When I was starting my freshman year of high school, the style and trends of that time period looked straight out of Clueless. Of course I wanted to look cool as a freshman, so I found a cool backpack from Gadzooks. Anyone else remember Gadzooks? The backpack was completely clear, and for lack of a better word, plastic. My mom tried to talk me out of it, saying it was poor quality. But I insisted and she gave in. By the third day of school, both straps had broken on the backpack. Score one for Mom.

It was about that time that I started to actually understand what she meant when she insisted on buying quality clothes for me, instead of something cheap and trendy from Wet Seal or 579. I have maintained that mindset on purchasing quality anything, really, not just clothes, since then. I’m not a fan of fast fashion for this reason. I don’t shop at Forever 21 and can rarely muster up the courage to brave the crowds in H&M. Hence the name of this blog: Classically Chic. In my opinion, fast, cheap clothing is anything but classically chic.

The part of this equation that has always messed me up is the quantity part. I want to buy quality merchandise but I get a rush from buying multiple things. (For example, I purchased 3 belts today. Yes, 3. I might have a belt problem.) Anyway, wanting to buy a lot of top-of-the-line, really nice things isn’t always feasible since I don’t have a money tree in the backyard. As I’m getting older, however, I’m realizing that having a full closet doesn’t necessarily mean I have a great wardrobe. I’m truly starting to lean towards having a well-edited closet, with nicer, fewer pieces I can mix and match. I have no doubt getting to that place will be challenging for a couple of reasons: 1) old habits die hard, so I’m going to have to wean myself off of buying a lot of so-so pieces, and 2) I’m lazy and cleaning out my closet again doesn’t sound like fun.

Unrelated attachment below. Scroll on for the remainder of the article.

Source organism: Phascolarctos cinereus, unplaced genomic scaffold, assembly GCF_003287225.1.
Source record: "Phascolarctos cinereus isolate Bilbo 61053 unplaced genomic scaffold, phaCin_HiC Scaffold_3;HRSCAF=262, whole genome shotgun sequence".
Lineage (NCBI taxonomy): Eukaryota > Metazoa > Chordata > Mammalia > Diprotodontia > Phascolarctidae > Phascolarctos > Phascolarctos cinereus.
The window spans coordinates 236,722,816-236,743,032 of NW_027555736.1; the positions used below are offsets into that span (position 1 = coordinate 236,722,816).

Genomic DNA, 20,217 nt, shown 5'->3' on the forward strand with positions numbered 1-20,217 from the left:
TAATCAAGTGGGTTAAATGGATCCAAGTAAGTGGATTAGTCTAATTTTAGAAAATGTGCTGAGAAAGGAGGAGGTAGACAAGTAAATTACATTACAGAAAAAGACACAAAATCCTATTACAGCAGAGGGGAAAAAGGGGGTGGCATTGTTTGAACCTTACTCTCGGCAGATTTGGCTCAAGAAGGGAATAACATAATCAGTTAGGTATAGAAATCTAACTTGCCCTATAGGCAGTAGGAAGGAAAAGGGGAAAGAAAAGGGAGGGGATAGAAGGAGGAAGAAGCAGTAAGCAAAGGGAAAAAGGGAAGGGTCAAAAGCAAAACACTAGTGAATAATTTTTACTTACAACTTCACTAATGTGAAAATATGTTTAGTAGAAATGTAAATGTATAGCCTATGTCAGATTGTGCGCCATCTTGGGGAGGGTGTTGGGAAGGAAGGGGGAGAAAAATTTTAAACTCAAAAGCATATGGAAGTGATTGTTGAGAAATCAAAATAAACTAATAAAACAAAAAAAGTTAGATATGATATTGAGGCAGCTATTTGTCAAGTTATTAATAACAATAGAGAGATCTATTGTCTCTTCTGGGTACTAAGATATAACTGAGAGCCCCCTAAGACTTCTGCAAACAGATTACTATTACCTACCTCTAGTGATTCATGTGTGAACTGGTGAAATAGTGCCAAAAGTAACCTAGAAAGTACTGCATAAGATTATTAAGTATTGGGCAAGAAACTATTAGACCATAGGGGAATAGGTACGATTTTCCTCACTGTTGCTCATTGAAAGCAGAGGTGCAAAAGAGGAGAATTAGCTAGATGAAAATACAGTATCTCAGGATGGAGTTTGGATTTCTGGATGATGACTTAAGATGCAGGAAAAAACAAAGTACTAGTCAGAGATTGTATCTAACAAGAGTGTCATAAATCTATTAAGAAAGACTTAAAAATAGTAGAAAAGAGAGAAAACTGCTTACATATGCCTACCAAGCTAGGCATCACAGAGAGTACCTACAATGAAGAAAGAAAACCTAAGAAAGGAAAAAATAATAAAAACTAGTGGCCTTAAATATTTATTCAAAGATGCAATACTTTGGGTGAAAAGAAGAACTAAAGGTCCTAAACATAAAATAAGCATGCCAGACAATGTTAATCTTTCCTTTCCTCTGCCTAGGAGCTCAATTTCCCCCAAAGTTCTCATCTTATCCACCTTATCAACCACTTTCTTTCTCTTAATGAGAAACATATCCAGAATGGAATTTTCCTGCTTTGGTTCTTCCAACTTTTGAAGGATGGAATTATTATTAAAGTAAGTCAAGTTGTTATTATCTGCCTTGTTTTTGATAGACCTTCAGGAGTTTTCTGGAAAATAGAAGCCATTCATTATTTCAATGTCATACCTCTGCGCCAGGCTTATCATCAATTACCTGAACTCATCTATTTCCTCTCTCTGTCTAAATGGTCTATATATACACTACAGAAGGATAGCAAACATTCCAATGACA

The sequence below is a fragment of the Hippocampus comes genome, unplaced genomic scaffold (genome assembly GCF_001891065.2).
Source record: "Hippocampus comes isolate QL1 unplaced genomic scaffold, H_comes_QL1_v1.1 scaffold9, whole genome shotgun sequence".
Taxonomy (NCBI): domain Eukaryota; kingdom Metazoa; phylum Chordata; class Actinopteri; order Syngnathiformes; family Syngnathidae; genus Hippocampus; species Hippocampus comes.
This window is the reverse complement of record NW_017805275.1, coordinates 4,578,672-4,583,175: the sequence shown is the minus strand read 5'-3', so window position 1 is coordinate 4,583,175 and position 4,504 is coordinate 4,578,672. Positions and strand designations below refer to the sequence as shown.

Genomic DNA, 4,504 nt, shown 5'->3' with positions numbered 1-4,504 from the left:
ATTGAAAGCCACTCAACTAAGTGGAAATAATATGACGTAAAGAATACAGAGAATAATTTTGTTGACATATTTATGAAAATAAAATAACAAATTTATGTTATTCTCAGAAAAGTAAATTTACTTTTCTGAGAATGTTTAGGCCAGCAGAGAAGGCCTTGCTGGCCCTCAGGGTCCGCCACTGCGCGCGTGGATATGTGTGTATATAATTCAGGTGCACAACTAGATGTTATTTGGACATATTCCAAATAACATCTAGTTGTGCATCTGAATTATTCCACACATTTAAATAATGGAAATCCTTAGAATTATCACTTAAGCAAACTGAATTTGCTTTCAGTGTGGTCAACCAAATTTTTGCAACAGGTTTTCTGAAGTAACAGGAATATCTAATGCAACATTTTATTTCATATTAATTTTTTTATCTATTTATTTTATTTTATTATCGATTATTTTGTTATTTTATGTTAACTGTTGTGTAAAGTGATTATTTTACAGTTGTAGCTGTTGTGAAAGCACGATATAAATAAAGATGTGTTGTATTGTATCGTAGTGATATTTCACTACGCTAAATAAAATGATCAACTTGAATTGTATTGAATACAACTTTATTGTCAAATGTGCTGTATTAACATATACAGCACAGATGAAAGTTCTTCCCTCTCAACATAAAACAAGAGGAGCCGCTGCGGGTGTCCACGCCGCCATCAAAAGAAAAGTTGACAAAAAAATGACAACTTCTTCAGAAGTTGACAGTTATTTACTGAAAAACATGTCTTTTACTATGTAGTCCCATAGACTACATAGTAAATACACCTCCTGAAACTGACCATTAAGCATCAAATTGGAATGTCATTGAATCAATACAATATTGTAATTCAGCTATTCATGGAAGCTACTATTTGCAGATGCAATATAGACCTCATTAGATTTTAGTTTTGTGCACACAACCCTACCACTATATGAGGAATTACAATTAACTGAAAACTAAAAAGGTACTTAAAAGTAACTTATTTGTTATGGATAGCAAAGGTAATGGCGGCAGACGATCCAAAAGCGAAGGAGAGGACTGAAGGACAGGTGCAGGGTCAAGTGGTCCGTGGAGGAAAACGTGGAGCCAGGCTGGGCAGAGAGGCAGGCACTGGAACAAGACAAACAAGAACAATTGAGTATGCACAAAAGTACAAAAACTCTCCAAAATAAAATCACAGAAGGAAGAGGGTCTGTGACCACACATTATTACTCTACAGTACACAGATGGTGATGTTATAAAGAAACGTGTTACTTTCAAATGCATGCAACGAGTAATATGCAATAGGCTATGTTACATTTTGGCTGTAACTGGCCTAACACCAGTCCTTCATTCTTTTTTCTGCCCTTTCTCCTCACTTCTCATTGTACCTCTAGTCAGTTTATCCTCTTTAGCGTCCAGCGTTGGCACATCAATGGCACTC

So that’s my “quality vs. quantity” musing that has been running through my head as of late as I start thinking about fall purchases. What side of the argument do you fall on? Or, are you just a well-adjusted shopper who buys what she needs when she needs it? And if so, can you teach me how to be like that?

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